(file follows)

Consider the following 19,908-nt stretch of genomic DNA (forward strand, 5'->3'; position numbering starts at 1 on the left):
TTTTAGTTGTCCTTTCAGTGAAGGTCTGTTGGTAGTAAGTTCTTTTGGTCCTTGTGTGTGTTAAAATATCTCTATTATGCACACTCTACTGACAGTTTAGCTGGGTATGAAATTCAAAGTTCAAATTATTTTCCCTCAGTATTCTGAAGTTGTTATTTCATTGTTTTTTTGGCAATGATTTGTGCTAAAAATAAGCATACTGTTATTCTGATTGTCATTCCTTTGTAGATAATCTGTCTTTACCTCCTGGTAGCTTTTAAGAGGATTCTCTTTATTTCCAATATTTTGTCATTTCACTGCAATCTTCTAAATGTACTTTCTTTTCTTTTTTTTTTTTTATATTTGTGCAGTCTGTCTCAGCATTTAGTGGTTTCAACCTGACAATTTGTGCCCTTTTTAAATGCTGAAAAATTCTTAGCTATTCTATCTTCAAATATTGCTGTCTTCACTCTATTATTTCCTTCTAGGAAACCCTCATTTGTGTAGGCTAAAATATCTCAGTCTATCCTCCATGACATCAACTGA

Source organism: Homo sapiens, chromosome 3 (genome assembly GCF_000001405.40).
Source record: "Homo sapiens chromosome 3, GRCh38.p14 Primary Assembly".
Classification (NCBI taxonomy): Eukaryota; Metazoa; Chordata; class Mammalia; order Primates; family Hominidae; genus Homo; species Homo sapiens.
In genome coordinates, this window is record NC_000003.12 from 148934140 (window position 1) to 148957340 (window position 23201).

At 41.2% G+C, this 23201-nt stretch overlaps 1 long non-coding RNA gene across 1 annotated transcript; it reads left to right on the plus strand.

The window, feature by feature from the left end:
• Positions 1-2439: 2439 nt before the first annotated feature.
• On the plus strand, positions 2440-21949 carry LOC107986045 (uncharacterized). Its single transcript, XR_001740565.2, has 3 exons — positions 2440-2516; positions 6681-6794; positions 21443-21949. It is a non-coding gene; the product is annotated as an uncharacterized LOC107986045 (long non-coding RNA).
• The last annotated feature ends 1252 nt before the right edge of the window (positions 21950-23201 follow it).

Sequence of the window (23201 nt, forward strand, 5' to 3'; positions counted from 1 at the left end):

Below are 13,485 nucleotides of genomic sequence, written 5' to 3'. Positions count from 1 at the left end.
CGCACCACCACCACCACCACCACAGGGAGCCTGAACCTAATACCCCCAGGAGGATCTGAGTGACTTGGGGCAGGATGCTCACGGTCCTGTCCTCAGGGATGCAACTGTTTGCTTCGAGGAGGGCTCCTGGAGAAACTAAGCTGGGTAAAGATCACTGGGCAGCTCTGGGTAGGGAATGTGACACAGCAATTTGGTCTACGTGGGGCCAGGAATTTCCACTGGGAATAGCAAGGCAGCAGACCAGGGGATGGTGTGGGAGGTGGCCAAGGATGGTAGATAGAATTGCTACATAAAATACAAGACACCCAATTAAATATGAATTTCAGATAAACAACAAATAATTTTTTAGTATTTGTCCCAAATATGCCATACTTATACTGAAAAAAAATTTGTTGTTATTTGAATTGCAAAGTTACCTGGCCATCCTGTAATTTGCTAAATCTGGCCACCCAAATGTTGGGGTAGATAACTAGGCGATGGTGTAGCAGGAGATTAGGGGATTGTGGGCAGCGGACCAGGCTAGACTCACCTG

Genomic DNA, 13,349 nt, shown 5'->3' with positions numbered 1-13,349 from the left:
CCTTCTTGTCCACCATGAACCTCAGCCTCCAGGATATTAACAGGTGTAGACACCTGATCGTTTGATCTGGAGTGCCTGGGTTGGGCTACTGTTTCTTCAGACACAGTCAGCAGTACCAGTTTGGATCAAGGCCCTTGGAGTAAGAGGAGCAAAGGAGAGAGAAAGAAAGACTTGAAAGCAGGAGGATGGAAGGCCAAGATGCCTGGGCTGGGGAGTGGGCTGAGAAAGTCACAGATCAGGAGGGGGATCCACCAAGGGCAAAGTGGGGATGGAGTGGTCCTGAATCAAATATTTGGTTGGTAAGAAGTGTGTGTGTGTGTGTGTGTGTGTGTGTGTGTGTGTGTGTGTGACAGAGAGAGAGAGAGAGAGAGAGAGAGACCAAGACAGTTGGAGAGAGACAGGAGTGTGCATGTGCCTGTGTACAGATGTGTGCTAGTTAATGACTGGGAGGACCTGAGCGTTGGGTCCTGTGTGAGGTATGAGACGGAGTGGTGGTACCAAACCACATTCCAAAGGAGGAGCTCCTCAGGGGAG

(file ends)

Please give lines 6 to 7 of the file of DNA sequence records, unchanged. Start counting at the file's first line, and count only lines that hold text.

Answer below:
In genome coordinates, this window is record NC_000003.12 from 148934140 (window position 1) to 148957340 (window position 23201).

At 41.2% G+C, this 23201-nt stretch overlaps 1 long non-coding RNA gene across 1 annotated transcript; it reads left to right on the plus strand.